Madeleine Haynes

Roxanne in the 21st Century

Wandering around Amsterdam’s Red Light District with a friend two weekends ago, I couldn’t help but notice that the girl in each neon window had taken Sting’s advice very literally; she didn’t have to wear that dress tonight. Fair enough. That in itself hardly shocked me, since we now live in a world where all you have to do is switch on a TV or scroll far enough down a newsfeed to see a fully naked woman (not pointing any fingers, Miley). If anything, I was surprised that they all seemed to be wearing underwear. And I took no issue in seeing a few semi-dressed girls; it was just like being on a very thong-heavy beach.

I would also like to point out that I am not inherently against prostitution. It’s known as ‘the world’s oldest profession’ for a reason: people will always need sex. If one consenting adult can cash in on fulfilling the sexual needs of another, I don’t necessarily see anything immoral in the transaction.

So, what’s my beef with Amsterdam then? Surely it’s a haven for liberated females; a place where gender equality has been so firmly achieved that women can feel empowered enough to put themselves on display and profit from meaningless sex.

Well, no.

As I walked around the Red Light District, there was one feeling that made me extremely uncomfortable. I realised that, watching a group of ‘lads’ egging each other on to be the first to venture into a shop, I felt out of place as I stood by them. Frankly, I felt that my distinct lack of penis meant that my natural place in this street was behind a window, shaved to within an inch of my life and donning a pair of sexy secretary glasses. The assumption here seemed to be that the window’s audience was always going to be a heterosexual* male and, despite curiously trying to catch the eye of several girls, I was ignored by every one of them. Whether we’re making the very hopeful supposition that every one of those girls has eagerly chosen to be there, the more realistic idea that most of them just need the money, or of course the stark reality that many are there as a result of trafficking – does it make a difference to the way these women are viewed? Does it change the circumstance of the gaze through which she is seen, if there’s a significant bracket of men looking for the same thing?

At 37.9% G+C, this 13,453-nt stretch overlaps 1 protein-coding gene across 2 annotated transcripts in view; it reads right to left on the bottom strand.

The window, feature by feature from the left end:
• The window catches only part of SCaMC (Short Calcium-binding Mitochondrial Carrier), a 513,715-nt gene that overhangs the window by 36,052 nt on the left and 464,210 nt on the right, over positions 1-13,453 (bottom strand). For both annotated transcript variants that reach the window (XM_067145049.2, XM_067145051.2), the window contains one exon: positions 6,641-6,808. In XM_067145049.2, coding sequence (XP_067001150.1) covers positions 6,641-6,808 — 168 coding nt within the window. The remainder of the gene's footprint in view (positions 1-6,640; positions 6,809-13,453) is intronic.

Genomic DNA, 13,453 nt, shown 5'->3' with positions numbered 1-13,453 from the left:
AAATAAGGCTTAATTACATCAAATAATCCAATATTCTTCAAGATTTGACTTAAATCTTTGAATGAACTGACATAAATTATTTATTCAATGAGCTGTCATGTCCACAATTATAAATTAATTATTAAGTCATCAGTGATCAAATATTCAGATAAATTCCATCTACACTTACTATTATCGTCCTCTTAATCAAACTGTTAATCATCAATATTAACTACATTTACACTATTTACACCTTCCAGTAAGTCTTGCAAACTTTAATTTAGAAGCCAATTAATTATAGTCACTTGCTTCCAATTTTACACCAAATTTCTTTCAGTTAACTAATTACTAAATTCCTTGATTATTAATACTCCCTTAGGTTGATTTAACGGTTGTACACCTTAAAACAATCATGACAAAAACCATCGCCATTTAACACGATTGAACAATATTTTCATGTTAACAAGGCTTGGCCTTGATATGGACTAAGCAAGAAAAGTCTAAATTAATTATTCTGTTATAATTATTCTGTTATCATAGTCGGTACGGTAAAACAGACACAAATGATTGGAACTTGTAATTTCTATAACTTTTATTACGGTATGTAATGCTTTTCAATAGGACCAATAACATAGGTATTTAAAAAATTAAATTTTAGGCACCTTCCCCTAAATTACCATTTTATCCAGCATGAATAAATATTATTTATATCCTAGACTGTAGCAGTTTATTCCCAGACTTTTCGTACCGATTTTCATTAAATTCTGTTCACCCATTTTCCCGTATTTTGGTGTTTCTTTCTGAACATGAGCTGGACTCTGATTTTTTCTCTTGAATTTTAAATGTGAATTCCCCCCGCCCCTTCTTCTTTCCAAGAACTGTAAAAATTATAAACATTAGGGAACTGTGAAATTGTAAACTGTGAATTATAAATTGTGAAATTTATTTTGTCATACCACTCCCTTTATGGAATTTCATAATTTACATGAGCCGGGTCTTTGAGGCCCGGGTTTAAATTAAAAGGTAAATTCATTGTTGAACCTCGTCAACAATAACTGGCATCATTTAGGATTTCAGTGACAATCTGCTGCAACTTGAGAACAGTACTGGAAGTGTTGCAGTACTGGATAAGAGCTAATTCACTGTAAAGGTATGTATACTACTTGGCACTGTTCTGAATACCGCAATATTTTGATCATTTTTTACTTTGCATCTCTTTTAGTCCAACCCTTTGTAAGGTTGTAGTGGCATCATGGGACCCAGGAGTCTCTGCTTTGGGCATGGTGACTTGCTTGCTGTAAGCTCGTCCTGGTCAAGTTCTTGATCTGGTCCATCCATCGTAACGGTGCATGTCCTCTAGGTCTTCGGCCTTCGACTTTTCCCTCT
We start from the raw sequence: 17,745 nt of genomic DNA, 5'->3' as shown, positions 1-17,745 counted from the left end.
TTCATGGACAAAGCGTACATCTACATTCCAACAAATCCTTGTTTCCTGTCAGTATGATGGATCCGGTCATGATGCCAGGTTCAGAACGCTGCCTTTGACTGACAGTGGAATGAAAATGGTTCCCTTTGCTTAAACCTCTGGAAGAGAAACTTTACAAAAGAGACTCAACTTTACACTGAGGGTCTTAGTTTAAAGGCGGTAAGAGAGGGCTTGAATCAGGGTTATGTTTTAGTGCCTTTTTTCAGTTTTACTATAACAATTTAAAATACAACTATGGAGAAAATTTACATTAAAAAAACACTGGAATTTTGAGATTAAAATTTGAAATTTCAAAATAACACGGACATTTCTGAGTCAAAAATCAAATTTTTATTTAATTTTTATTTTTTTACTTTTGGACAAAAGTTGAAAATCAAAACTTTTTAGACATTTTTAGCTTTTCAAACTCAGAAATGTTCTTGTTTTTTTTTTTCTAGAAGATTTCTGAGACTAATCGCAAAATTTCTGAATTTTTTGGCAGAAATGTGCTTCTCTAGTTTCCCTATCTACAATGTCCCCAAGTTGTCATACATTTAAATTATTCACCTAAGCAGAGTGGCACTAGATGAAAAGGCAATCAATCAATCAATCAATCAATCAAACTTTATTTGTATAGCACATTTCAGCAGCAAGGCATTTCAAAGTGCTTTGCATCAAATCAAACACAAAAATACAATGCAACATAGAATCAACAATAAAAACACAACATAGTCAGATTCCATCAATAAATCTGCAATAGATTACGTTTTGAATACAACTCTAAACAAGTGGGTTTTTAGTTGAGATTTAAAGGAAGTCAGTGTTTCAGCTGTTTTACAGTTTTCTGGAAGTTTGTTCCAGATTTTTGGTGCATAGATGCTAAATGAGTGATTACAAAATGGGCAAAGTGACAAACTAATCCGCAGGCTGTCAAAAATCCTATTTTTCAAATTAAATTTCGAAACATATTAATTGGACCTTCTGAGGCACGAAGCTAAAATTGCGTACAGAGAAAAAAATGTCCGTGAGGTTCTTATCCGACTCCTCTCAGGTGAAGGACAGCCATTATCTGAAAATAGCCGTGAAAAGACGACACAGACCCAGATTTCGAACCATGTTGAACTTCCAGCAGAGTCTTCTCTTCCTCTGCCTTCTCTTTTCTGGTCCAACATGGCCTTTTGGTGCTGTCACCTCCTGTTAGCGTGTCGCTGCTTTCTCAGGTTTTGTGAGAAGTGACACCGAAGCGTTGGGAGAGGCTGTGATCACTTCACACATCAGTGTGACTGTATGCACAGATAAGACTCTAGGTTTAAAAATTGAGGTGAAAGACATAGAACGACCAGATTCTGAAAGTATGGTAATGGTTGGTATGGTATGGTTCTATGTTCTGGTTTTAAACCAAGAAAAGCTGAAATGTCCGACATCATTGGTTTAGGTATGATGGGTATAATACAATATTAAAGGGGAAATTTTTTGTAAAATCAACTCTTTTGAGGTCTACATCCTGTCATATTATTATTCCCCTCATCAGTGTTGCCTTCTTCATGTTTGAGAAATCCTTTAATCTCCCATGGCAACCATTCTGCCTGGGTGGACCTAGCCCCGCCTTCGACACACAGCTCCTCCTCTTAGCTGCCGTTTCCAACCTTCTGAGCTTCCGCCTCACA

(*Of course, a blue-lit window will often provide its customer with a pre-op transgender woman. Clearly Amsterdam doesn’t have a problem with gay sex, provided that it looks like nice, normal straight sex on the surface.)

The problem with Amsterdam’s sex industry for me was its one-sidedness. It seems to uphold the ridiculous taboo that men are the only gender with a sex drive. Personally, the idea of paying someone forty Euros for twenty minutes of no-kissing, hands-here-but-not-here sex doesn’t really appeal, but that’s because I’m a wildly hopeless romantic, and not because of my gender. The fact that Amsterdam only seemed to (openly) cater for heterosexual male needs implied something darker about society’s views on sex: apparently, straight men are the only human beings who sex is actually for. Apparently, a woman’s role is to please, to be the object of desire. Apparently, sex is something that a man enjoys, and that a woman complies with. For me, living in the twenty-first century, they seem like worrying messages to be blazoning across a city in bright, neon red.

5 thoughts on “Roxanne in the 21st Century

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